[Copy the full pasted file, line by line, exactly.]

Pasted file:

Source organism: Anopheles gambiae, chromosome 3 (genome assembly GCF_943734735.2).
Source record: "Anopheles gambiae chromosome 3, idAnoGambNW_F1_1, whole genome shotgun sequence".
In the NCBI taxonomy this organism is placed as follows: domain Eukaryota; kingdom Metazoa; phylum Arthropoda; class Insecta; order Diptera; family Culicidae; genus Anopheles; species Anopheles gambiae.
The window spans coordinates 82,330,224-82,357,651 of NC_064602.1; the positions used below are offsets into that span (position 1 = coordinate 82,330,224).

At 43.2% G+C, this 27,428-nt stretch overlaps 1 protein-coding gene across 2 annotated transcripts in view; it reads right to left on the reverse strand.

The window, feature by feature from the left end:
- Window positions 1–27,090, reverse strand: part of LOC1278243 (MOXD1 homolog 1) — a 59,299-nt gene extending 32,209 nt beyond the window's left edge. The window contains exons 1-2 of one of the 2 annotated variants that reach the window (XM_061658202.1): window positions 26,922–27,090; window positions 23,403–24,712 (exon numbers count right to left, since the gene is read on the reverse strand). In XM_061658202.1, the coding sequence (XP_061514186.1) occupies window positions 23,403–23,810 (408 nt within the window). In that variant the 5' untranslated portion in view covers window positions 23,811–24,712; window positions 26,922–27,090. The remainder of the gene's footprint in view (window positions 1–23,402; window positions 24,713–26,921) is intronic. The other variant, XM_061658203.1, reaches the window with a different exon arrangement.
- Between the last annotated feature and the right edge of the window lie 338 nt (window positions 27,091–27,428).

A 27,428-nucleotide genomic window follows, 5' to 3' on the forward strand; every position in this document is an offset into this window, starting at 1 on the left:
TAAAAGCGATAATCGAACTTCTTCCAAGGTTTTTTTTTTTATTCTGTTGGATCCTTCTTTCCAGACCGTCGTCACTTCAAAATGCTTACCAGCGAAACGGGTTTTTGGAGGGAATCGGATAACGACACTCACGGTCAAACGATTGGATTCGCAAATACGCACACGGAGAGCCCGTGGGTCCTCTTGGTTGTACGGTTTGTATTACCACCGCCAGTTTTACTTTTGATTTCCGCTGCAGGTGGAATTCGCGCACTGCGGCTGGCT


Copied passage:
Source organism: Anopheles gambiae, chromosome 3 (genome assembly GCF_943734735.2).
Source record: "Anopheles gambiae chromosome 3, idAnoGambNW_F1_1, whole genome shotgun sequence".
In the NCBI taxonomy this organism is placed as follows: domain Eukaryota; kingdom Metazoa; phylum Arthropoda; class Insecta; order Diptera; family Culicidae; genus Anopheles; species Anopheles gambiae.
The window spans coordinates 82,330,224-82,357,651 of NC_064602.1; the positions used below are offsets into that span (position 1 = coordinate 82,330,224).

At 43.2% G+C, this 27,428-nt stretch overlaps 1 protein-coding gene across 2 annotated transcripts in view; it reads right to left on the reverse strand.

The window, feature by feature from the left end:
- Window positions 1–27,090, reverse strand: part of LOC1278243 (MOXD1 homolog 1) — a 59,299-nt gene extending 32,209 nt beyond the window's left edge. The window contains exons 1-2 of one of the 2 annotated variants that reach the window (XM_061658202.1): window positions 26,922–27,090; window positions 23,403–24,712 (exon numbers count right to left, since the gene is read on the reverse strand). In XM_061658202.1, the coding sequence (XP_061514186.1) occupies window positions 23,403–23,810 (408 nt within the window). In that variant the 5' untranslated portion in view covers window positions 23,811–24,712; window positions 26,922–27,090. The remainder of the gene's footprint in view (window positions 1–23,402; window positions 24,713–26,921) is intronic. The other variant, XM_061658203.1, reaches the window with a different exon arrangement.
- Between the last annotated feature and the right edge of the window lie 338 nt (window positions 27,091–27,428).

A 27,428-nucleotide genomic window follows, 5' to 3' on the forward strand; every position in this document is an offset into this window, starting at 1 on the left:
TAAAAGCGATAATCGAACTTCTTCCAAGGTTTTTTTTTTTATTCTGTTGGATCCTTCTTTCCAGACCGTCGTCACTTCAAAATGCTTACCAGCGAAACGGGTTTTTGGAGGGAATCGGATAACGACACTCACGGTCAAACGATTGGATTCGCAAATACGCACACGGAGAGCCCGTGGGTCCTCTTGGTTGTACGGTTTGTATTACCACCGCCAGTTTTACTTTTGATTTCCGCTGCAGGTGGAATTCGCGCACTGCGGCTGGCT